2020 has been a rough year for Intel. One of its major clients (Apple) ditched it in favor of in-house custom silicon, while AMD has been grabbing shares left and right, both across the mobile as well as the DIY markets. However, Intel’s game is far from over. The company has a spending power roughly thrice as much as AMD and NVIDIA’s combined, and although it is lagging behind the abovementioned rivals in terms of the process technology, there’s still a long battle ahead.
As per UBS analyst, Timothy Arcuri, outsourcing could help Intel weather this rough spell. Echoing the tone of other industry observers, he believes that it’s simply inevitable. Intel has already announced that it’ll be taking a more flexible approach in terms of manufacturing, with the Xe-HPG and parts of the Xe-HPC lineup already set to be outsourced to TSMC.
However, it doesn’t mean that Intel to sell off its own foundry business, just balance things a bit: focus more on the core design aspect and retain that performance lead, all the while producing part of its products at its domestic foundry.
He wrote that Intel could be 80% outsourced by 2026. If Intel can’t fix its manufacturing issues, outsourcing could still boost the stock. Just going to 50% outsourcing would save the company up to $4 billion a year in capital expenditure, adding 25% to free cash flow, according to Arcuri. Using a multiple of 15 times enterprise value to free cash flow, those savings could translate to $10 to $15 of upside for the stock.Timothy Arcuri, UBS analyst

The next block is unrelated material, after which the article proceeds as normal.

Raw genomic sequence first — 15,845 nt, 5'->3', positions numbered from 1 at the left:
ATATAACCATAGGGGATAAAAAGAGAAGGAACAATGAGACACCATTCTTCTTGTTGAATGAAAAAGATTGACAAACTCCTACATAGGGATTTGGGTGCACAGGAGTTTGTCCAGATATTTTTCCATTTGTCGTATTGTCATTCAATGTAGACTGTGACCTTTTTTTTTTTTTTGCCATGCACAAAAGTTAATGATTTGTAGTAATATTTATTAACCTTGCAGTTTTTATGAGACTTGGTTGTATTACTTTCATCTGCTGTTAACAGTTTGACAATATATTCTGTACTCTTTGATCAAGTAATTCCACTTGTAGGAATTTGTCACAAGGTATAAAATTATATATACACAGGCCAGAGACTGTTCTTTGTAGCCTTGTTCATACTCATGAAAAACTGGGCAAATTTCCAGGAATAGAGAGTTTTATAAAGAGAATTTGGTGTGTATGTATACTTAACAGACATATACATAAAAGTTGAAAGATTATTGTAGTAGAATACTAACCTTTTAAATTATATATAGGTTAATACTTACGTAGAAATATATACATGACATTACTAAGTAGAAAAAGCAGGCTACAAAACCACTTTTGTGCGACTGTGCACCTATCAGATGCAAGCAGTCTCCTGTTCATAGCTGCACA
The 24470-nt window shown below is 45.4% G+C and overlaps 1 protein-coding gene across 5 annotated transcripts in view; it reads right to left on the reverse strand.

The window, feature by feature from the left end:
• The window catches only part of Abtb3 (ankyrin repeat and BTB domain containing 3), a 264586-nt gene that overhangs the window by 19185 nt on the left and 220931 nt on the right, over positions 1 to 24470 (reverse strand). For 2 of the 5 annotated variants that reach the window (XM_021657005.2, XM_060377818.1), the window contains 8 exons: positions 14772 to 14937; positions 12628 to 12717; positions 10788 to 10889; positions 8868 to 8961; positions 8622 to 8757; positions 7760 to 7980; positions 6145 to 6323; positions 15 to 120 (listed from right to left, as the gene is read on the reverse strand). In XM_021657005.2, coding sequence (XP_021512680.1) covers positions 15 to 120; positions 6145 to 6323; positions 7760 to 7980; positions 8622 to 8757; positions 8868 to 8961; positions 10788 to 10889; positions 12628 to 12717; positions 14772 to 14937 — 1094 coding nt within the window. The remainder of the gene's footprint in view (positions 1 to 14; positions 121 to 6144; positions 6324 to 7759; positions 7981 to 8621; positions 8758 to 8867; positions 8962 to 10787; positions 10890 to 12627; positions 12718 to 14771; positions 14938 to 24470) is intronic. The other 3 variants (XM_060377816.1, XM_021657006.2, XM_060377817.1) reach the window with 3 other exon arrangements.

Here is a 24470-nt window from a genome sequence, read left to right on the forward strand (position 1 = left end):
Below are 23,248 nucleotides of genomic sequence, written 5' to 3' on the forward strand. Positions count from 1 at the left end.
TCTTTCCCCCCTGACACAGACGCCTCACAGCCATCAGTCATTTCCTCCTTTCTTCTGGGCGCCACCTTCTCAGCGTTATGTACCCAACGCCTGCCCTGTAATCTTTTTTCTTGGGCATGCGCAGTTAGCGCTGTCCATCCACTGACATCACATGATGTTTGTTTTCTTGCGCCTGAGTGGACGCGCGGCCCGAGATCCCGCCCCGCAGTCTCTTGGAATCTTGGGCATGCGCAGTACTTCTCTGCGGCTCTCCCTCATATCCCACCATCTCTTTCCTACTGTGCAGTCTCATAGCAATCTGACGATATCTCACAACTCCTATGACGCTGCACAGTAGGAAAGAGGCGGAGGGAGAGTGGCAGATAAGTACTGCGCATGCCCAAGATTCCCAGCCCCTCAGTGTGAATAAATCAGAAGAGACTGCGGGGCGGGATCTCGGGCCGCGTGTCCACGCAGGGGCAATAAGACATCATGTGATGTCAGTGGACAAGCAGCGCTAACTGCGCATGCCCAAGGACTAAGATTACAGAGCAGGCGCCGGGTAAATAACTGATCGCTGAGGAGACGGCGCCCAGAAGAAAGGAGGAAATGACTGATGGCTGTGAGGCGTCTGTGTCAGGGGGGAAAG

Arcuri believes that Intel could be outsourcing as much as 80% of its products by 2026 to boost stocks and catch up with a resurgent AMD. While 80% may seem a bit too much, keep in mind that 2026 is still five years away. A lot can change in that time-frame. Just five years back, Intel was the undisputed industry leader in the microprocessor space with its 14nm Skylake core. Then it decided to take a nap.
Put simply, the idea that Intel would still be 18-to-24 months behind its competition even 3.5 years from today is untenable, in our view. Thus, we see no option but for Intel to aggressively pursue an outsourcing strategy even as it continues to develop its own 7/5 nm process.